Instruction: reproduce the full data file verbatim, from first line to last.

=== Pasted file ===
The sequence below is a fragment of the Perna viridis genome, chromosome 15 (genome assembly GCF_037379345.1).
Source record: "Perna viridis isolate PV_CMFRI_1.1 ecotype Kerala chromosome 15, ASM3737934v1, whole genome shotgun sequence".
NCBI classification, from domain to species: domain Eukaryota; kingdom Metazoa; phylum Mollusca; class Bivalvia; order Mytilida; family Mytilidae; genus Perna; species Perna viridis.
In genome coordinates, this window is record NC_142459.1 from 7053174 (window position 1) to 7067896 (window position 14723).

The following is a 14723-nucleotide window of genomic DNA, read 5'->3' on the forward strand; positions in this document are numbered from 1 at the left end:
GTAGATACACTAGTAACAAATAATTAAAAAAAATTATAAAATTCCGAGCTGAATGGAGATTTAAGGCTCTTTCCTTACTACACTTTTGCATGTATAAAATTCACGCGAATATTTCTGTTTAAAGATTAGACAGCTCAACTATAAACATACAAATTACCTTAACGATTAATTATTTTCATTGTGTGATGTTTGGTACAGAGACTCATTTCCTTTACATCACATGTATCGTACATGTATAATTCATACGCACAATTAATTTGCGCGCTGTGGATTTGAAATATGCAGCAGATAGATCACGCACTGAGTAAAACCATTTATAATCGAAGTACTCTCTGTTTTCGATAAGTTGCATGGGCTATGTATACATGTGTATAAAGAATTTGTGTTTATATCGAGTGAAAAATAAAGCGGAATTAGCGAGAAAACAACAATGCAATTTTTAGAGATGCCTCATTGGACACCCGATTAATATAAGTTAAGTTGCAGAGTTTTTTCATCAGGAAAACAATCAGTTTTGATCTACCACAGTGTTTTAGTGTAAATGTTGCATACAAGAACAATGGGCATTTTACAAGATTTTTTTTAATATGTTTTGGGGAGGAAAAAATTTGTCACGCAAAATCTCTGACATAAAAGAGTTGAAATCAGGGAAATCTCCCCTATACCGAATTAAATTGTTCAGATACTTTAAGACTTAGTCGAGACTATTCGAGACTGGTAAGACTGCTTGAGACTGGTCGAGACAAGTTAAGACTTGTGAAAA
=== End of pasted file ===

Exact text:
The sequence below is a fragment of the Perna viridis genome, chromosome 15 (genome assembly GCF_037379345.1).
Source record: "Perna viridis isolate PV_CMFRI_1.1 ecotype Kerala chromosome 15, ASM3737934v1, whole genome shotgun sequence".
NCBI classification, from domain to species: domain Eukaryota; kingdom Metazoa; phylum Mollusca; class Bivalvia; order Mytilida; family Mytilidae; genus Perna; species Perna viridis.
In genome coordinates, this window is record NC_142459.1 from 7053174 (window position 1) to 7067896 (window position 14723).

The following is a 14723-nucleotide window of genomic DNA, read 5'->3' on the forward strand; positions in this document are numbered from 1 at the left end:
GTAGATACACTAGTAACAAATAATTAAAAAAAATTATAAAATTCCGAGCTGAATGGAGATTTAAGGCTCTTTCCTTACTACACTTTTGCATGTATAAAATTCACGCGAATATTTCTGTTTAAAGATTAGACAGCTCAACTATAAACATACAAATTACCTTAACGATTAATTATTTTCATTGTGTGATGTTTGGTACAGAGACTCATTTCCTTTACATCACATGTATCGTACATGTATAATTCATACGCACAATTAATTTGCGCGCTGTGGATTTGAAATATGCAGCAGATAGATCACGCACTGAGTAAAACCATTTATAATCGAAGTACTCTCTGTTTTCGATAAGTTGCATGGGCTATGTATACATGTGTATAAAGAATTTGTGTTTATATCGAGTGAAAAATAAAGCGGAATTAGCGAGAAAACAACAATGCAATTTTTAGAGATGCCTCATTGGACACCCGATTAATATAAGTTAAGTTGCAGAGTTTTTTCATCAGGAAAACAATCAGTTTTGATCTACCACAGTGTTTTAGTGTAAATGTTGCATACAAGAACAATGGGCATTTTACAAGATTTTTTTTAATATGTTTTGGGGAGGAAAAAATTTGTCACGCAAAATCTCTGACATAAAAGAGTTGAAATCAGGGAAATCTCCCCTATACCGAATTAAATTGTTCAGATACTTTAAGACTTAGTCGAGACTATTCGAGACTGGTAAGACTGCTTGAGACTGGTCGAGACAAGTTAAGACTTGTGAAAA